UNC Pembroke graduate students Courtney Bowles, Cora Flottman and Peter Nemr have been accepted to the 2022 Child, Adolescent and Family Behavioral Health Fellowship.
Each year, the program recruits 10 graduate students enrolled in an accredited behavioral health graduate program with a professional goal of becoming fully licensed to practice in North Carolina. The program, based in Cary, N.C., is administered through the Foundation for Health Leadership and Innovation’s Center of Excellence for Integrative Care.
Bowles and Nemr are pursuing a master’s degree in clinical mental health counseling. Flottman is a professional school counseling student. They are all enrolled in the Play Therapy Graduate Certificate program.
Flottman said she saw the fellowship as an opportunity to strengthen her clinical skills, develop strategic support methods and collaborate with other fellows and professionals.
Bowles said the fellowship caught her attention because of its focus on serving the mental health needs of children, adolescents and families and its emphasis on comprehensive and integrated care.
“A lot of fantastic programs have come together to make this fellowship happen, and I’m eager to learn amongst others who are passionate about mental wellness for this population,” said Bowles, a therapist. s
The students are eager to apply their education to the fellowship.
“The knowledge and skills cultivated through my coursework at UNCP will position me to contribute to the trainings, conversations and efforts of this fellowship. I am particularly interested in the integration of play therapy in mental health interventions for children and their families––a passion developed through the courses offered at UNCP,” said Flottman, a school counselor.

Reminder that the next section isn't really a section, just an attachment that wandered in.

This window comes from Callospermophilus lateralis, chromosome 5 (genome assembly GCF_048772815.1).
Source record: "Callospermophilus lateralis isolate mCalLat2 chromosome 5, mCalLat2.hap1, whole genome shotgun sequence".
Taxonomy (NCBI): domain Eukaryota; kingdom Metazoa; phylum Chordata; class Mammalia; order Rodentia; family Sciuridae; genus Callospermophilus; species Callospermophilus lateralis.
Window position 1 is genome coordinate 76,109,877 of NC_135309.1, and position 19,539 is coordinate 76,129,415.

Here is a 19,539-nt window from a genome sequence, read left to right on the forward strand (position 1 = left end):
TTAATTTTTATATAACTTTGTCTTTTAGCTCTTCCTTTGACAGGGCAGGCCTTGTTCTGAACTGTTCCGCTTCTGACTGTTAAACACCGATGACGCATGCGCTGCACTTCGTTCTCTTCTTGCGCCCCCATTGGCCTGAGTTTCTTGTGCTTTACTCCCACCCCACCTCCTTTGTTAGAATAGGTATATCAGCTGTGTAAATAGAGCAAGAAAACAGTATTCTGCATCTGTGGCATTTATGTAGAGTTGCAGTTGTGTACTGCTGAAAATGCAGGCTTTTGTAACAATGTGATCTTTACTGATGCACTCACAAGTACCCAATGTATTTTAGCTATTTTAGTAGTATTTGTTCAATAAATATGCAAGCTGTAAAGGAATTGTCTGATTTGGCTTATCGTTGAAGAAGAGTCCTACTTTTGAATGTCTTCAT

Bowles agreed, adding, “The knowledge I have gained on childhood mental health disorders and developmentally appropriate treatment through the play therapy certification courses will provide me with great insight as I begin to gain even more knowledge on addressing mental health needs through this fellowship.”
Nemr, a behavior support technician in the exceptional children’s department, said the mentorship will improve upon preventative and responsive evidence-based interventions to assist children in Sampson and Bladen counties.
“I further plan to use my education in play therapy techniques to help children and their family members in and around Sampson and Bladen counties,” Nemr said.